It’s a wonder Travis Tritt’s new CD, The Calm After …, doesn’t open with him emitting an audible sigh of relief. That’s because he’s been in legal and artistic limbo for the past six years, during which time he was suing to gain ownership of the master recordings that yielded the current edition of the album.
Here’s what happened: In 2007, Tritt was signed to Category 5 Records, an independent label. Under the auspices of that label, he recorded an album which he co-produced with American Idol judge Randy Jackson. It was released under the title The Storm. But the album had hardly hit the market before Category 5 went out of business.
This left Tritt with the dilemma of whether to abandon the album — which he considered one of his best — and seek out another label or else sue Category 5 to get the masters and perhaps release an updated version of the album on his own. He opted for the latter.
“All I basically wanted to do was get those masters back,” he says, “because I had put so much of my blood, sweat and tears into getting that album off the ground.”
Sitting relaxed at a conference table at CMT’s Nashville headquarters, Tritt shows the same eagerness to talk about his music that he did in 1989 when he made his debut with the frolicsome single, “Country Club.”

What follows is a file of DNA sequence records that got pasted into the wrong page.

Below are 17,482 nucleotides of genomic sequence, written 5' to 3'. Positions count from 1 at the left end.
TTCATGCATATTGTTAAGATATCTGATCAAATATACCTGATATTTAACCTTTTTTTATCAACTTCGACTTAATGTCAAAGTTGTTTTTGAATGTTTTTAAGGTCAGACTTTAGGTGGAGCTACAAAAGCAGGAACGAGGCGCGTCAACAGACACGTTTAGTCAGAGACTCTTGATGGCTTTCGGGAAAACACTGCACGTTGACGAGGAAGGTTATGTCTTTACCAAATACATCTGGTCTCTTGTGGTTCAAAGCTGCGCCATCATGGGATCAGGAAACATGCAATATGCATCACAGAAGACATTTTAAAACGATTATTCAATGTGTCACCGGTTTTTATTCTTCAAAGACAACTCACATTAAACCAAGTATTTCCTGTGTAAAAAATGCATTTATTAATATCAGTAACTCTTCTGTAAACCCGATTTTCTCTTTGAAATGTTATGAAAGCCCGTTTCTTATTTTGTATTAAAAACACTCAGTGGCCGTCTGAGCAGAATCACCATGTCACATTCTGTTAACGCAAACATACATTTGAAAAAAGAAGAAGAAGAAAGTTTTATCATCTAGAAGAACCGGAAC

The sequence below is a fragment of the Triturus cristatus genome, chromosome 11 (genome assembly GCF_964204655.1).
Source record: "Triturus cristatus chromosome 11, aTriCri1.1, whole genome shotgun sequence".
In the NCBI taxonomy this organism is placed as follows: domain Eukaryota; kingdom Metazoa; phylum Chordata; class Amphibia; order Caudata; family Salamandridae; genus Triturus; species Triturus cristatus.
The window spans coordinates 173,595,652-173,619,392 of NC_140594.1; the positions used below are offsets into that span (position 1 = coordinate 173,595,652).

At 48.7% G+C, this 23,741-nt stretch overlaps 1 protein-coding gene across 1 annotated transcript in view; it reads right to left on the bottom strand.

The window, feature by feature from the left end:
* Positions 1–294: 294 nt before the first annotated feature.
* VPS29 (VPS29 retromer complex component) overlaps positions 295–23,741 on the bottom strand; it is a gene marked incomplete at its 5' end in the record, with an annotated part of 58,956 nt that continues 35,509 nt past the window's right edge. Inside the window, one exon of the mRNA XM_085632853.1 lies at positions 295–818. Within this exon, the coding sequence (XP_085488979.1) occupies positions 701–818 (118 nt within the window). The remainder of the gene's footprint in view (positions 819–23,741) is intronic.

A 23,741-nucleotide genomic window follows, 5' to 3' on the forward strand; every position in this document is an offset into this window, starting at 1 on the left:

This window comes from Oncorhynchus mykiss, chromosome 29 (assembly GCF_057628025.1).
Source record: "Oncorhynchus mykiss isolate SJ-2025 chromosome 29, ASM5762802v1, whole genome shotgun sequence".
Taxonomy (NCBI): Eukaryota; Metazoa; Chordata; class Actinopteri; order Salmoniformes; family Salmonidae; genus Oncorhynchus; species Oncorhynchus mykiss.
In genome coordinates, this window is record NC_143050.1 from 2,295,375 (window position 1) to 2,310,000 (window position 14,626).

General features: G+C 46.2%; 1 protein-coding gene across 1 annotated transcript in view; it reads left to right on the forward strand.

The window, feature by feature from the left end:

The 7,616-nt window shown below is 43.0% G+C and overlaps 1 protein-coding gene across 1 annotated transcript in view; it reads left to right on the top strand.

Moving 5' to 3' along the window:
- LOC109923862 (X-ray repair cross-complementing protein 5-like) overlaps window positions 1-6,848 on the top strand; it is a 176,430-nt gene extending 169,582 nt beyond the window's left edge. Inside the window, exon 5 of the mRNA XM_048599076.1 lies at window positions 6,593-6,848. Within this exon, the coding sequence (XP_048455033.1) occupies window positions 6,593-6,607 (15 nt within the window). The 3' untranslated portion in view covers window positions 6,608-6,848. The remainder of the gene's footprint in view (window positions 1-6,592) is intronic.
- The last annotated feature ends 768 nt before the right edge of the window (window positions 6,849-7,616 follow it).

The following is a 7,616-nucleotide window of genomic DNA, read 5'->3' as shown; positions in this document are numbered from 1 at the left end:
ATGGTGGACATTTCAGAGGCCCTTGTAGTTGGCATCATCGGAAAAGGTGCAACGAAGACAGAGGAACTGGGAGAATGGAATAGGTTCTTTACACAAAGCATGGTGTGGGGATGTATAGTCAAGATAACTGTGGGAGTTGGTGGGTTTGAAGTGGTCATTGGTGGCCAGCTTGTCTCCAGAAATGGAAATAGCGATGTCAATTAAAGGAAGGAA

“So I figured if I could get my masters back,” he continues, “I could have the opportunity to not only let the album see the light of day and put some kind of [marketing] plan behind it, but also to do something else that I’d been dreaming about doing for about 10 years, which was to start my own label.”
That he’s now accomplished. The Calm After … is on his own Post Oak Recordings imprint.
Having to spend all those years — and all that money — in litigation was a big gamble for Tritt, one he knew that might diminish or even end his career. As long as there was a chance the court would find in his favor, he didn’t want to sign with another label and have the immediate obligation of recording and releasing new music. But if the court ruled against him, he would be out a lot of money and pretty much back to starting over.
So for six years, Tritt had no new music to offer.
“It kind of put me in a position of Never Never Land,” he says.
Fortunately, he had a fan base that sustained itself on his live shows.
“Our audience never went anywhere,” he asserts. “They still responded to every single live performance we’ve ever done. I thank God for that. It’s been a blessing I never would have expected. Traditional thinking says when you stop releasing records, you stop having audiences come to your shows. Not in our case. Our audience has never let us down. They have enabled me to go out and keep a very, very busy tour schedule.”
The Calm After … is ample proof that Tritt was wise in taking the gamble. It is a vocal tour de force in which the singer demonstrates his mastery of the blues, ballad and soul idioms. He growls, croons, rocks and purrs with utter emotional conviction.